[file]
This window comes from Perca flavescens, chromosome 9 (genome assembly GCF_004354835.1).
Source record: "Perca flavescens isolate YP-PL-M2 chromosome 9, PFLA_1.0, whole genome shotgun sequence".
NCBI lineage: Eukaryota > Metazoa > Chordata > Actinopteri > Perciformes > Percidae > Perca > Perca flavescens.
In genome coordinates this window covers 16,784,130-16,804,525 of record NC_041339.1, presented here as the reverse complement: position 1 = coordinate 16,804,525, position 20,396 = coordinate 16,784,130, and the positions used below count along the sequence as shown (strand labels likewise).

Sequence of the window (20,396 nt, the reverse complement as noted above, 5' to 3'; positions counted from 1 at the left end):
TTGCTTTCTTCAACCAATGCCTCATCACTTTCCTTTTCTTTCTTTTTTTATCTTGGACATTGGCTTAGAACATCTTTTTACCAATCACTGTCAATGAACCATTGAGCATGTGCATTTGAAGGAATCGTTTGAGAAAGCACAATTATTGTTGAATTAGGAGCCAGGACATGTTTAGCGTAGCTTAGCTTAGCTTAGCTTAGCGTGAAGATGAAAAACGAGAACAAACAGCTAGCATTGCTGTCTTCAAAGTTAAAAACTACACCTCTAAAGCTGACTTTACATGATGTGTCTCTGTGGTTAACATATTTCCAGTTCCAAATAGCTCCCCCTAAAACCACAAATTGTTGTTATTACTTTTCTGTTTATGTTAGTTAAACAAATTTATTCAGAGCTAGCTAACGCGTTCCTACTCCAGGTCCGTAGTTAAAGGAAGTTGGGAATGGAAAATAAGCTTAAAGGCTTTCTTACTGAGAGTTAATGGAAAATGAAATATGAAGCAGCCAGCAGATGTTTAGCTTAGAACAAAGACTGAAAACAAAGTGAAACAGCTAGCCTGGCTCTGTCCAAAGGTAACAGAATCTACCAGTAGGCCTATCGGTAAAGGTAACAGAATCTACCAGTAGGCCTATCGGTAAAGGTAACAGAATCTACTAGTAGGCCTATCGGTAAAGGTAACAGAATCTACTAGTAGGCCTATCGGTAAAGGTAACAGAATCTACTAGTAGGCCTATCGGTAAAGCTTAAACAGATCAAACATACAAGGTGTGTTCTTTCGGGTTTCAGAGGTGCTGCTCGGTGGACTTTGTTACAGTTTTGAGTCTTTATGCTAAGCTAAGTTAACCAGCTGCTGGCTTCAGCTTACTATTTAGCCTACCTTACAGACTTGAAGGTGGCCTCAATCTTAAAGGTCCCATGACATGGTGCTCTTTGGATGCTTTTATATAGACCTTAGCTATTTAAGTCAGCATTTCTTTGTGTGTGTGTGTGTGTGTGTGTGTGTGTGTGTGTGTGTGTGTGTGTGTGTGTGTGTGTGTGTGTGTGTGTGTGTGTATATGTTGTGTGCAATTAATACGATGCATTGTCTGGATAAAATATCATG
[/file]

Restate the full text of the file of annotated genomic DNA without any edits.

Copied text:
This window comes from Perca flavescens, chromosome 9 (genome assembly GCF_004354835.1).
Source record: "Perca flavescens isolate YP-PL-M2 chromosome 9, PFLA_1.0, whole genome shotgun sequence".
NCBI lineage: Eukaryota > Metazoa > Chordata > Actinopteri > Perciformes > Percidae > Perca > Perca flavescens.
In genome coordinates this window covers 16,784,130-16,804,525 of record NC_041339.1, presented here as the reverse complement: position 1 = coordinate 16,804,525, position 20,396 = coordinate 16,784,130, and the positions used below count along the sequence as shown (strand labels likewise).

Sequence of the window (20,396 nt, the reverse complement as noted above, 5' to 3'; positions counted from 1 at the left end):
TTGCTTTCTTCAACCAATGCCTCATCACTTTCCTTTTCTTTCTTTTTTTATCTTGGACATTGGCTTAGAACATCTTTTTACCAATCACTGTCAATGAACCATTGAGCATGTGCATTTGAAGGAATCGTTTGAGAAAGCACAATTATTGTTGAATTAGGAGCCAGGACATGTTTAGCGTAGCTTAGCTTAGCTTAGCTTAGCGTGAAGATGAAAAACGAGAACAAACAGCTAGCATTGCTGTCTTCAAAGTTAAAAACTACACCTCTAAAGCTGACTTTACATGATGTGTCTCTGTGGTTAACATATTTCCAGTTCCAAATAGCTCCCCCTAAAACCACAAATTGTTGTTATTACTTTTCTGTTTATGTTAGTTAAACAAATTTATTCAGAGCTAGCTAACGCGTTCCTACTCCAGGTCCGTAGTTAAAGGAAGTTGGGAATGGAAAATAAGCTTAAAGGCTTTCTTACTGAGAGTTAATGGAAAATGAAATATGAAGCAGCCAGCAGATGTTTAGCTTAGAACAAAGACTGAAAACAAAGTGAAACAGCTAGCCTGGCTCTGTCCAAAGGTAACAGAATCTACCAGTAGGCCTATCGGTAAAGGTAACAGAATCTACCAGTAGGCCTATCGGTAAAGGTAACAGAATCTACTAGTAGGCCTATCGGTAAAGGTAACAGAATCTACTAGTAGGCCTATCGGTAAAGGTAACAGAATCTACTAGTAGGCCTATCGGTAAAGCTTAAACAGATCAAACATACAAGGTGTGTTCTTTCGGGTTTCAGAGGTGCTGCTCGGTGGACTTTGTTACAGTTTTGAGTCTTTATGCTAAGCTAAGTTAACCAGCTGCTGGCTTCAGCTTACTATTTAGCCTACCTTACAGACTTGAAGGTGGCCTCAATCTTAAAGGTCCCATGACATGGTGCTCTTTGGATGCTTTTATATAGACCTTAGCTATTTAAGTCAGCATTTCTTTGTGTGTGTGTGTGTGTGTGTGTGTGTGTGTGTGTGTGTGTGTGTGTGTGTGTGTGTGTGTGTGTGTGTGTGTGTGTATATGTTGTGTGCAATTAATACGATGCATTGTCTGGATAAAATATCATG